It would be wrong to look at the issue of self-reporting purely from the perspective of the first report of wrongdoing, however. Even if the prosecuting authorities became aware of the relevant conduct by the actions of a third party, if subsequent self-reporting or co-operation overall, is of a high quality and brings significant wrongdoing to light that would not otherwise have come to the attention of the authorities, this will be a significant factor in favour of a DPA: see Rolls Royce para 22 of the final judgment and Sarclad at paras 37 to 38 of the preliminary judgment. To that extent, there is no necessary bright line between self-reporting and co-operation.[94]

It is of note that an Airbus subsidiary, GPT Special Project Management Ltd (‘GPT’), was investigated separately by the SFO, outside the DPA settlement. Thus, this subsidiary is not caught by the cooperation requirements of the agreed DPA. The SFO announced the GPT investigation in August 2012. On 30 July 2020 it brought charges against GPT and three individuals in connection with the conduct of GPT’s business in the Kingdom of Saudi Arabia.[95] GPT is alleged to have paid at least £14 million in bribes to secure a £2 billion military contract with the Saudi Arabian Government.[96] It does not appear that this was regarded as relevant to the DPA with Airbus.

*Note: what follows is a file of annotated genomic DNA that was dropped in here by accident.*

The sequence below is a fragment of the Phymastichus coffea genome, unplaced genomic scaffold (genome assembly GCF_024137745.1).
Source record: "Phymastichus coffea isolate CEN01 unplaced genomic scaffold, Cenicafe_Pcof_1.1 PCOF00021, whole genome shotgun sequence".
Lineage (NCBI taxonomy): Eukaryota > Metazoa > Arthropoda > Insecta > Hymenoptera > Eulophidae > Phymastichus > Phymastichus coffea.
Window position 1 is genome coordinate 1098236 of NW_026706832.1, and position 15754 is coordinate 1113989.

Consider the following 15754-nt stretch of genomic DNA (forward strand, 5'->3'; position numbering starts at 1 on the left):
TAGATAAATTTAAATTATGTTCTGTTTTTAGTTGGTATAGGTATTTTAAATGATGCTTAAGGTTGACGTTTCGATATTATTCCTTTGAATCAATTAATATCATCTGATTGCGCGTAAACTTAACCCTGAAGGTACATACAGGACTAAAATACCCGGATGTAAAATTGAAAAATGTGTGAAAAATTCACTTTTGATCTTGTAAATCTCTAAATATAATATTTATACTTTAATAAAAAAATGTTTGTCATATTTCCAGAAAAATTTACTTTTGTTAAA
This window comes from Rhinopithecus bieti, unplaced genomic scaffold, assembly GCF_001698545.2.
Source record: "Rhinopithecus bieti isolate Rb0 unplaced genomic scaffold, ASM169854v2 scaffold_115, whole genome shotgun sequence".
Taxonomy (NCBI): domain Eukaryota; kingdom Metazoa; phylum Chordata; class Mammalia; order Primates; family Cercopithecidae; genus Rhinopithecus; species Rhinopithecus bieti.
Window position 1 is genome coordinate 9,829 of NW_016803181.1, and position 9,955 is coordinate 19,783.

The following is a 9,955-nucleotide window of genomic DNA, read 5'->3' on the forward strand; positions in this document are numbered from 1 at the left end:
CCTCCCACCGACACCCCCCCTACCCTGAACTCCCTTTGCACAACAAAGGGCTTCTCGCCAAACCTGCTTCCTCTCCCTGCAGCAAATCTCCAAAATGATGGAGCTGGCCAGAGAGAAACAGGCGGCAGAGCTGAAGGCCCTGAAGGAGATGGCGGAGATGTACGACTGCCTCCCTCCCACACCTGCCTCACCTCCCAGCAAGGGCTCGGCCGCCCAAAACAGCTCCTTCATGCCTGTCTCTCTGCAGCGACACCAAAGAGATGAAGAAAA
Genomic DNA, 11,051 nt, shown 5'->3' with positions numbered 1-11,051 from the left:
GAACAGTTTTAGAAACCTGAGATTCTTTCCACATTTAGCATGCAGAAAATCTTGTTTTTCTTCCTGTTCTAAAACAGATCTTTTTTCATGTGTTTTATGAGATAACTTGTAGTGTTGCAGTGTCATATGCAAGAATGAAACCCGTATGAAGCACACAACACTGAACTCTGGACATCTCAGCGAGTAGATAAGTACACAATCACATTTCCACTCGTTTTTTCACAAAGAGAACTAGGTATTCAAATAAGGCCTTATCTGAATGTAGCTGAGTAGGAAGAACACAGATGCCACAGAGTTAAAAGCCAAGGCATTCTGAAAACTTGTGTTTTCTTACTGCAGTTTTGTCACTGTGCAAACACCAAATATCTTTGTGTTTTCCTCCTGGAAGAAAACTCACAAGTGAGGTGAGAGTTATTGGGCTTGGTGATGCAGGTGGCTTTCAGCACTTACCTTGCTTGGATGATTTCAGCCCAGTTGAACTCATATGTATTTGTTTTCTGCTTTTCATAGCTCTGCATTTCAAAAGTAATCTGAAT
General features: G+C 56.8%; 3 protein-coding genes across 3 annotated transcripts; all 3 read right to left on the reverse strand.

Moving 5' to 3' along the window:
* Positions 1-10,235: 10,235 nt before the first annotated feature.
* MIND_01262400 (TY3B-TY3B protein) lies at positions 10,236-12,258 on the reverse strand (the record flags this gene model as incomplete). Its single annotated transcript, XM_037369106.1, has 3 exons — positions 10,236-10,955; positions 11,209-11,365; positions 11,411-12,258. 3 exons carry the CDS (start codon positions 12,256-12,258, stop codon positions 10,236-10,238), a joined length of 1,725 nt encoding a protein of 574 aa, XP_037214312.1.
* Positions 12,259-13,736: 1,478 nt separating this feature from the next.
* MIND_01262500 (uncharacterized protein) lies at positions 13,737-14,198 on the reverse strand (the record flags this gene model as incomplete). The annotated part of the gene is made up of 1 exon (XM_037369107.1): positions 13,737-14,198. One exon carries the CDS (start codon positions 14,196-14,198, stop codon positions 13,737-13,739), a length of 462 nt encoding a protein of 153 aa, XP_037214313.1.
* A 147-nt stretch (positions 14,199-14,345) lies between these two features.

2 Timing and Level of Cooperation

The G4S C&J DPA reinforced the centrality, yet flexibility, of the concept of cooperation. In 2013, the UK Ministry of Justice notified the SFO of its concerns that G4S C&J had raised invoices for the electronic monitoring of offenders when no monitoring was taking place, and then raised a further concern that G4S C&J had not complied with its financial reporting obligations.[97] Early in 2014, G4S C&J self-reported to the SFO that it had discovered material indicating that it had failed to provide accurate financial reports to the Ministry of Justice.[98] Though G4S C&J cooperated from the outset, the level of cooperation increased significantly in October 2019, by providing access to all interviews conducted by its solicitors and accountants, responding voluntarily to SFO investigative requests and providing digital and hardcopy material to the SFO or notifying the SFO of when and how data had been destroyed.[99]